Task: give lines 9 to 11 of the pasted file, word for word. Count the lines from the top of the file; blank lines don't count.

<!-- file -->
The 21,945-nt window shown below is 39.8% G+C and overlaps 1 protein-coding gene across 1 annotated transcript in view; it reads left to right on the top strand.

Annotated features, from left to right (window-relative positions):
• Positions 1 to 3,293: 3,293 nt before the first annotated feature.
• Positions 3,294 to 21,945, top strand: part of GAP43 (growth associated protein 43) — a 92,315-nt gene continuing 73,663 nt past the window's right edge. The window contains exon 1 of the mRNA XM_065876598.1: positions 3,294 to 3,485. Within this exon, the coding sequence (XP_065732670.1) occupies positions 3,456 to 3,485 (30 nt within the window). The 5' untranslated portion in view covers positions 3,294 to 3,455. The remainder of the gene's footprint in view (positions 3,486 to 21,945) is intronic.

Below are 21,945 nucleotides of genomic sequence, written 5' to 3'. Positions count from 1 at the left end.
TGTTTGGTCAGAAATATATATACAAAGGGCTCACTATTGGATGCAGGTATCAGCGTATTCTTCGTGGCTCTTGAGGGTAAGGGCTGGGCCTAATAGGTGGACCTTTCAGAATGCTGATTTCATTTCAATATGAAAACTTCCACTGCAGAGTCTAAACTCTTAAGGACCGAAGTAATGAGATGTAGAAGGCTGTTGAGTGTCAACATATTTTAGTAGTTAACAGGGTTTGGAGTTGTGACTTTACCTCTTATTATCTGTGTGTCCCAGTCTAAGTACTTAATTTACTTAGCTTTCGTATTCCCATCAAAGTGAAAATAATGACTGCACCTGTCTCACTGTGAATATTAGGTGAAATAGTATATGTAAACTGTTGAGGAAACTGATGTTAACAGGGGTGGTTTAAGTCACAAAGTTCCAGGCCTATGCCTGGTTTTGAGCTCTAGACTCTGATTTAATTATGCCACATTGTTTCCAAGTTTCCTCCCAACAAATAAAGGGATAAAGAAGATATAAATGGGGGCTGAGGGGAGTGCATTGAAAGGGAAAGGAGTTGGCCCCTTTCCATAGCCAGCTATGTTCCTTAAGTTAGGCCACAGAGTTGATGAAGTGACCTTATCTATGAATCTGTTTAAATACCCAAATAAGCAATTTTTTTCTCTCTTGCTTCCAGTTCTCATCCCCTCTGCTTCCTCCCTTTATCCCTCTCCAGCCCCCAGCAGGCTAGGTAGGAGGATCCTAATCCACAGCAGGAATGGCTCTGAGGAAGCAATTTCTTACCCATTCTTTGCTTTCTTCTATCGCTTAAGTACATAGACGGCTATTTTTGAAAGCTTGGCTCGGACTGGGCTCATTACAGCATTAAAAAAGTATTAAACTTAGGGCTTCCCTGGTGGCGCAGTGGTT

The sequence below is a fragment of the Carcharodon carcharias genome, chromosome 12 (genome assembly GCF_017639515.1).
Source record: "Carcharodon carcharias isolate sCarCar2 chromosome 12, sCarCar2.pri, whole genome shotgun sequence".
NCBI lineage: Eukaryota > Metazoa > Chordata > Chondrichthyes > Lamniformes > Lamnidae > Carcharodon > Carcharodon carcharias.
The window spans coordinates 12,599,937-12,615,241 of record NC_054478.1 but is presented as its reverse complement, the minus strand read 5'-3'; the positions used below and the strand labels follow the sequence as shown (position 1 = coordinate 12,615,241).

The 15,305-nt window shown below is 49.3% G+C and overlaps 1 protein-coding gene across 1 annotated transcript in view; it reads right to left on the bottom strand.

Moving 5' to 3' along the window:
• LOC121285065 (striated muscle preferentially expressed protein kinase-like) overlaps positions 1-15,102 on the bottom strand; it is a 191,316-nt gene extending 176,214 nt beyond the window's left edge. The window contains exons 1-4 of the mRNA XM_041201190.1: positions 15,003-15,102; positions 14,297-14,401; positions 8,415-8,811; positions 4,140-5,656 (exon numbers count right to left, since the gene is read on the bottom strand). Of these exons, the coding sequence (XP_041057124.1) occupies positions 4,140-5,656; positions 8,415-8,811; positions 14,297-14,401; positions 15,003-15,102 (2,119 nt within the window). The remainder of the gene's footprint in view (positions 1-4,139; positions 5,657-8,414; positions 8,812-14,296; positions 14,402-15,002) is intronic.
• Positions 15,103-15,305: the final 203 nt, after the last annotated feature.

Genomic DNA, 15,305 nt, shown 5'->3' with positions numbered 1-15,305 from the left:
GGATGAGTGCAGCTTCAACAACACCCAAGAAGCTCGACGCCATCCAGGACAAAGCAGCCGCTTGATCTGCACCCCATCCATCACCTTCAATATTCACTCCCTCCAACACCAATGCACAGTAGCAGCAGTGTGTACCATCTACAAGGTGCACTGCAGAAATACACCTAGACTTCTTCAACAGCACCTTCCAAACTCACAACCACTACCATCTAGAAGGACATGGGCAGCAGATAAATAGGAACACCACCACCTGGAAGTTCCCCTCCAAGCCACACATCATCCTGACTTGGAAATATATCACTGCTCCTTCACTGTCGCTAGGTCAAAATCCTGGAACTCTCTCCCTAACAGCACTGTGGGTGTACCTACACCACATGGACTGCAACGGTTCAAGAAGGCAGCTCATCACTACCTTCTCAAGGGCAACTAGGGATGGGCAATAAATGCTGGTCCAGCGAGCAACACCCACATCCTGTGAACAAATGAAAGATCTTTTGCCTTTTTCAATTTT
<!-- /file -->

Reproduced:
NCBI lineage: Eukaryota > Metazoa > Chordata > Chondrichthyes > Lamniformes > Lamnidae > Carcharodon > Carcharodon carcharias.
The window spans coordinates 12,599,937-12,615,241 of record NC_054478.1 but is presented as its reverse complement, the minus strand read 5'-3'; the positions used below and the strand labels follow the sequence as shown (position 1 = coordinate 12,615,241).

The 15,305-nt window shown below is 49.3% G+C and overlaps 1 protein-coding gene across 1 annotated transcript in view; it reads right to left on the bottom strand.